Vasculitis refers to a group of conditions that cause inflammation in the blood vessels.
At the UPMC Division of Vascular Surgery, we collaborate with experts from many disciplines to diagnose and treat vasculitis. Specialists we work with include joint and muscle, infectious disease, skin, lung, kidney, nervous system, heart, eye, and urinary tract experts.
To request an appointment, contact the UPMC Heart and Vascular Institute:
Vasculitis is a group of conditions that causes inflammation in the blood vessels.
It can be:
Vasculitis is complex and can range from mild to life threatening.
It may happen once in a person’s life and never recur. In some cases, vasculitis can recur after successful treatment.
Some people need lifelong treatment for vasculitis.
Vasculitis happens when your immune system attacks your blood vessels by mistake.
While doctors don't know exactly why this happens, some risk factors can include:
Vasculitis can damage blood vessels, causing them to become thick, weak, narrow, or scarred. This can limit blood flow, keeping your organs and tissues from getting the oxygen and nutrients they need.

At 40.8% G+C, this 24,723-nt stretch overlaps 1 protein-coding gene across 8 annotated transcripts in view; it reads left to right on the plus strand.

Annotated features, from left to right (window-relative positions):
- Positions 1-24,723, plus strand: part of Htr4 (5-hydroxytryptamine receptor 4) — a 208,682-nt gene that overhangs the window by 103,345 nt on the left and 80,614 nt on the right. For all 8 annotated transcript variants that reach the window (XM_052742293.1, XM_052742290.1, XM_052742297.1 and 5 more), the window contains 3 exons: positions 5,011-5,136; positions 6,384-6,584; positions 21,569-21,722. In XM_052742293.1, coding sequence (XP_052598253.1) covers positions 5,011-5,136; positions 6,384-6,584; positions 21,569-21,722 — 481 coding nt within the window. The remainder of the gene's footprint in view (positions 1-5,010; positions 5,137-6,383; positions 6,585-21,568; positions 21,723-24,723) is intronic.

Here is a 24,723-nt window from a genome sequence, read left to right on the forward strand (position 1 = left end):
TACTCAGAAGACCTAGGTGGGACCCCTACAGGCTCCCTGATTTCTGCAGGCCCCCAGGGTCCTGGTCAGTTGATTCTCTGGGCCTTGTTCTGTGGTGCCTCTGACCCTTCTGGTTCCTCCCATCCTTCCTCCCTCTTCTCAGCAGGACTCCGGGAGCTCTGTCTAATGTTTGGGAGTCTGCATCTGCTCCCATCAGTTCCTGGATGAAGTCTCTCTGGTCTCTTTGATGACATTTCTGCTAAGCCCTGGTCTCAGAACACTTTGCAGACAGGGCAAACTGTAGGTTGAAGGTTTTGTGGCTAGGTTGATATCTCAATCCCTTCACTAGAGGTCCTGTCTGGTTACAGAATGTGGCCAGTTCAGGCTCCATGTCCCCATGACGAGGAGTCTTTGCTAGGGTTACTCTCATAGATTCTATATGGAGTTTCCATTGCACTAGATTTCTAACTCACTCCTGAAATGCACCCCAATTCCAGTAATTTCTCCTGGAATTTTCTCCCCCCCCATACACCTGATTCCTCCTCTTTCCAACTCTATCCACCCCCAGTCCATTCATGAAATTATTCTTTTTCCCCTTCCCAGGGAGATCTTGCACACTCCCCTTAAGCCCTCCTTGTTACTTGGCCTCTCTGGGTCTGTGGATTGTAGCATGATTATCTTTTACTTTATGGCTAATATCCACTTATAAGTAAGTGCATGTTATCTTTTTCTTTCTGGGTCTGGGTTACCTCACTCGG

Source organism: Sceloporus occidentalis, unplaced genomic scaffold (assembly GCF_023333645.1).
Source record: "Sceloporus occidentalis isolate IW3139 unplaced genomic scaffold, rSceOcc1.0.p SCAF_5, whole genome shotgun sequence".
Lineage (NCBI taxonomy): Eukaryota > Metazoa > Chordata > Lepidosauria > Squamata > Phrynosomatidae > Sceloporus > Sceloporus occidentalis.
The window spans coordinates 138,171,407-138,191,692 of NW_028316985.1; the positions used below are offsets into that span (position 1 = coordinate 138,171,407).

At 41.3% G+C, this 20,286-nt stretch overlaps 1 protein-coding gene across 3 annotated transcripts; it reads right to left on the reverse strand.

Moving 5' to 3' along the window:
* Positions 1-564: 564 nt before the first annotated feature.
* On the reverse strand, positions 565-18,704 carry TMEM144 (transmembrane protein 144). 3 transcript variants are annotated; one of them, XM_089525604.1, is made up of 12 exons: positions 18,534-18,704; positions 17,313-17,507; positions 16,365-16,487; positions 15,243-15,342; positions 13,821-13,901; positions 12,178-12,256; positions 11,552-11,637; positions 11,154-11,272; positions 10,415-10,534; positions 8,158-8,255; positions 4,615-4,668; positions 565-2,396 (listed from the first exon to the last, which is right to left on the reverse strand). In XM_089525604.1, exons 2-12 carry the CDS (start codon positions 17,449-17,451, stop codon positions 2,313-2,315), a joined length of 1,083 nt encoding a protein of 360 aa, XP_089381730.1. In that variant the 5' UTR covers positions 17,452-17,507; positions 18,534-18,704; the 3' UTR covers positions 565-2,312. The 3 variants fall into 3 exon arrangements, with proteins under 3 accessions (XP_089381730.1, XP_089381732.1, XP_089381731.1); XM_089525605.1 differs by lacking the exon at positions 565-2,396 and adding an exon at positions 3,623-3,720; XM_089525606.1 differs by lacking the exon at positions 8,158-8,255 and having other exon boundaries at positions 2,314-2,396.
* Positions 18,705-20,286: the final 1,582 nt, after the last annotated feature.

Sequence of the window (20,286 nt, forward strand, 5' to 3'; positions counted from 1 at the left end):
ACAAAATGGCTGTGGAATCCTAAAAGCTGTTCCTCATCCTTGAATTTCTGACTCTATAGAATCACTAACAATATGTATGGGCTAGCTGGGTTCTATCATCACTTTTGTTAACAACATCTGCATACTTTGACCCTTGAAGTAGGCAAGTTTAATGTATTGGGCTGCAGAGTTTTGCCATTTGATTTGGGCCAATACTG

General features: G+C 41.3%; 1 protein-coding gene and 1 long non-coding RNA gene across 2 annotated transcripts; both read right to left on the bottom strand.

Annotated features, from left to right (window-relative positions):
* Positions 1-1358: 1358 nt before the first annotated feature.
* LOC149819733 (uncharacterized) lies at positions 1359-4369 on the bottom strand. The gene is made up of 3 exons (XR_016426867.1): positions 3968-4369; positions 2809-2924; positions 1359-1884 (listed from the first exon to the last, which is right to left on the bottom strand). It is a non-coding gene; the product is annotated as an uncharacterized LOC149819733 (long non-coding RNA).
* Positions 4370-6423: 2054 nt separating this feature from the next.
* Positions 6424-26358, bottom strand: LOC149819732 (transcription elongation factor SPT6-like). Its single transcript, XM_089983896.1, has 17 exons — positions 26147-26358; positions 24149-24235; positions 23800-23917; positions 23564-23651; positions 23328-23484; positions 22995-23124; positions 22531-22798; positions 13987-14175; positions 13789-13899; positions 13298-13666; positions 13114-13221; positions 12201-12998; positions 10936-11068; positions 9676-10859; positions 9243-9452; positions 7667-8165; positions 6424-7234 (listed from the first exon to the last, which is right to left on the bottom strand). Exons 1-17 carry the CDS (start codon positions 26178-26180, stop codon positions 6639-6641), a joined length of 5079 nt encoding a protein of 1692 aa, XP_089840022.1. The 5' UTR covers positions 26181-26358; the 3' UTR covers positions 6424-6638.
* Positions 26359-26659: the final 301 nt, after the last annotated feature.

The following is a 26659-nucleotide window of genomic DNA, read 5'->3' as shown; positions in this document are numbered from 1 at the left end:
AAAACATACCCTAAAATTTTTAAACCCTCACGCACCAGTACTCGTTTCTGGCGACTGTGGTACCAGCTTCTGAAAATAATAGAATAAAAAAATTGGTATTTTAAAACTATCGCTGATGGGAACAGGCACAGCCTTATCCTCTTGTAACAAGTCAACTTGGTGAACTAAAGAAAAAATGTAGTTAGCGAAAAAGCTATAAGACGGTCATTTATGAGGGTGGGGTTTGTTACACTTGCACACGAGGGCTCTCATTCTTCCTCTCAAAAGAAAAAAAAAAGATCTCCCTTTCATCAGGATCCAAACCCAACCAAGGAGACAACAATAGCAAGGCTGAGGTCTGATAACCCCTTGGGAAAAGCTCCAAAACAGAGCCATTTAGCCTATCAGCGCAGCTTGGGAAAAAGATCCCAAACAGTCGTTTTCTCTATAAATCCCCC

Complications from vasculitis can include:
There are many types of vasculitis.
Symptoms of vasculitis can vary greatly, but often include:
Depending on what organs or body systems it affects, other vasculitis symptoms can include:
To diagnose vasculitis, your UPMC vascular surgeon will ask about your medical history and symptoms.
He or she will perform a physical exam and may use the following tests to confirm your diagnosis:
The main goal of vasculitis treatment is to reduce and control the inflammation in your blood vessels.
Treatment options include:
In some cases, your UPMC vascular surgeon may successfully treat your vasculitis, but then it returns.
Some people need ongoing treatment for the rest of their lives.
Vasculitis can require short-term or lifelong treatment, depending on your condition and symptoms.
Some people who need ongoing treatment can experience:
To help manage your vasculitis: